By Lynette Norris
Greene Publishing, Inc.
Brian Annett has two passions in life: one is buses (his family business, Annett Bus Lines, founded by his parents, Eric and Norma Jean Annett in 1976); the other is baseball.
Born just a year earlier, in 1975, Brian Annett jokes that his father “had one year of me, and then he was ready for something else.”
“I’ve been around buses since I was a little guy,” he told the Madison Rotary Club, where he is also a member. “I had diesel in my blood.”
He is now president of Annett Bus Lines, and his brother, David, is the vice president. He speaks with genuine fondness of the family business, where his buses take people where they need to go in comfort that includes wi-fi and television, and takes pride in the motor coach industry in general, statistically noted as one of the safest (only school buses are ranked higher) and most efficient (averaging about 300 passenger miles per gallon) modes of transportation in the country.
His father, a former school teacher, began as an independent bus operator in Sebring at a time when the bus industry was heavily regulated. In fact, the only two lines operating in Florida were Trailways and Greyhound, until the industry was deregulated in the 1980s.
In 2008-09, Greyhound shut down routes going through Madison; afterward, Annett began negotiations with the county to open the Annett Bus Terminal near I-10 between Madison and Lee. The facility opened in February 2014 with a ribbon cutting ceremony, and now serves Annett’s northern customer base linking Jacksonville and Ocala, and serves as a statewide refurbishing center for the fleet, doing both restoration and scheduled maintenance.
The business, now operating more than 50 buses and employing about 100 people, has other centers in Ocala and Jacksonville and is still headquartered in Sebring, but Brian Annett and his family live in Madison.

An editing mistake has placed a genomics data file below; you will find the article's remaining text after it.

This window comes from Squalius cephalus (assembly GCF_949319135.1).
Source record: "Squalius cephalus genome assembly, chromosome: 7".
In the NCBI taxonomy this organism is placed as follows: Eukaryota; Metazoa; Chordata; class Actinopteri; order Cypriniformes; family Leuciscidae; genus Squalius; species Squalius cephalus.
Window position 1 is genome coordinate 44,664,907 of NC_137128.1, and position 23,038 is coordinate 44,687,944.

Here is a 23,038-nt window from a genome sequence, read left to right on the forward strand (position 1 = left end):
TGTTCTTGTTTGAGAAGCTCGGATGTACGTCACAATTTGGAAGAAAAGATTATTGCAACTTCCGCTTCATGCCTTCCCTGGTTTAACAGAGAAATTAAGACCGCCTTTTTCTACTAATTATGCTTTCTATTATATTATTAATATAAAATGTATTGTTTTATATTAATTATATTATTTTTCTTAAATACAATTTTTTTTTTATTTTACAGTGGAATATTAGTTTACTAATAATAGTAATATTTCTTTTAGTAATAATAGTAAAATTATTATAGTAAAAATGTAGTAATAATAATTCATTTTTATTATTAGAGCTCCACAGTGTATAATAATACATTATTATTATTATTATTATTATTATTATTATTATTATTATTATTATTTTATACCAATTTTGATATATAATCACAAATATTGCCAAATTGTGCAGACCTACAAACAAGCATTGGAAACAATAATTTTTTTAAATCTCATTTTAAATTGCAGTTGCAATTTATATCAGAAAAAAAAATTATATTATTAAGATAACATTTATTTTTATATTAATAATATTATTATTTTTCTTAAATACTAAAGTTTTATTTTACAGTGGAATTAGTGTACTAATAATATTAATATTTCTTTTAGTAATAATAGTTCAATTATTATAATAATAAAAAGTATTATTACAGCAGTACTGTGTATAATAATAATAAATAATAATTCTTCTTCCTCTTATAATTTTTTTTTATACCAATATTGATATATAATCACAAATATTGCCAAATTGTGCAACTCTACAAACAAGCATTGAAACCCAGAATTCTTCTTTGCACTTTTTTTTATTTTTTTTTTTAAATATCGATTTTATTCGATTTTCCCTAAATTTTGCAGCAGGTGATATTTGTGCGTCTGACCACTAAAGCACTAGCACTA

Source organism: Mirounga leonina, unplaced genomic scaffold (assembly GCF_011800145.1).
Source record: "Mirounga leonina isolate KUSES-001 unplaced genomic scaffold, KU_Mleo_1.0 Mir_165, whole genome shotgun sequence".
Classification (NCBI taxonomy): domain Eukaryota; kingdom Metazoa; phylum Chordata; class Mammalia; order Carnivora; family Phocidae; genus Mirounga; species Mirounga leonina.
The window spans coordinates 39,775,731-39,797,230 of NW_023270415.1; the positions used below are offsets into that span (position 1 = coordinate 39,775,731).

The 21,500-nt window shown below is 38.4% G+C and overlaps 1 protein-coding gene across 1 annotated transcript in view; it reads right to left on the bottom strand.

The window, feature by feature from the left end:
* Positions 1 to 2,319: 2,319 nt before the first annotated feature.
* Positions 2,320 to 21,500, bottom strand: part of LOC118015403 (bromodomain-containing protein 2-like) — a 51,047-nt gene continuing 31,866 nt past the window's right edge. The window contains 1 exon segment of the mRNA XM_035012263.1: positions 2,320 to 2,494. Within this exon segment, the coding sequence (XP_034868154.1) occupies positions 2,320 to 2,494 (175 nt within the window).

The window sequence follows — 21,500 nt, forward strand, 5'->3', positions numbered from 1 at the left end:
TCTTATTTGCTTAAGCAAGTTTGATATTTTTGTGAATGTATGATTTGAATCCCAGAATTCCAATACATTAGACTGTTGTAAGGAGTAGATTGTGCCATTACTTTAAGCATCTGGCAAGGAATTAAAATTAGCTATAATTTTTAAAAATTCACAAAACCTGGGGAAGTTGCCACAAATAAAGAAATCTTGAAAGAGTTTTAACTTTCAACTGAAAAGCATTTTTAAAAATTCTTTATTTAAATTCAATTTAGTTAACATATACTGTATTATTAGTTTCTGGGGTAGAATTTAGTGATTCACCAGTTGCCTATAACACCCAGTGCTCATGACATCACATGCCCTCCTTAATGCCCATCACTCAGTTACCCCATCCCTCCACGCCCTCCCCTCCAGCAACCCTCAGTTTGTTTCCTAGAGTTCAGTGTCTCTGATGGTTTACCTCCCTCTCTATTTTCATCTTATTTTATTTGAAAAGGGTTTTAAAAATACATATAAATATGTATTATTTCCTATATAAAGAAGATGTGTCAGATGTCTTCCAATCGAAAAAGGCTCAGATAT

“And it’s all because of baseball,” he said.
All his life, he has loved baseball as much as buses. It was baseball that brought him to Madison, where he played for the NFCC baseball team. It was as a college student in Madison that he met the Bass family, who became lifelong friends, and it was at NFCC that he met his wife, Christi. When the small town of Sebring was no longer quite so small, it was Madison that came to mind when he sought that small town atmosphere he remembered from his own childhood, and when all the right circumstances came together, he knew he wanted to move his family to Madison and open the new bus center in Madison County.
In addition to servicing the fleet, the Madison Center, which started out with six employees and now has 15, is working on local tour packages and a charter operation for businesses, church groups, community groups and school field trips. They also have bus centers in other states throughout the country, and work with other bus lines. No matter where anyone wants to travel, even if Annett doesn’t have a bus going there, they can book the traveler on another bus that will get him to his destination.
He loves being in Madison, the same kind of small town he grew up in, a town where he and Christi are firm supporters of the public school system their children Abi and Drew attend.
“Sometimes, we have to knock ourselves to figure out how we came to be so blessed,” he told the audience.
And it’s all because of baseball.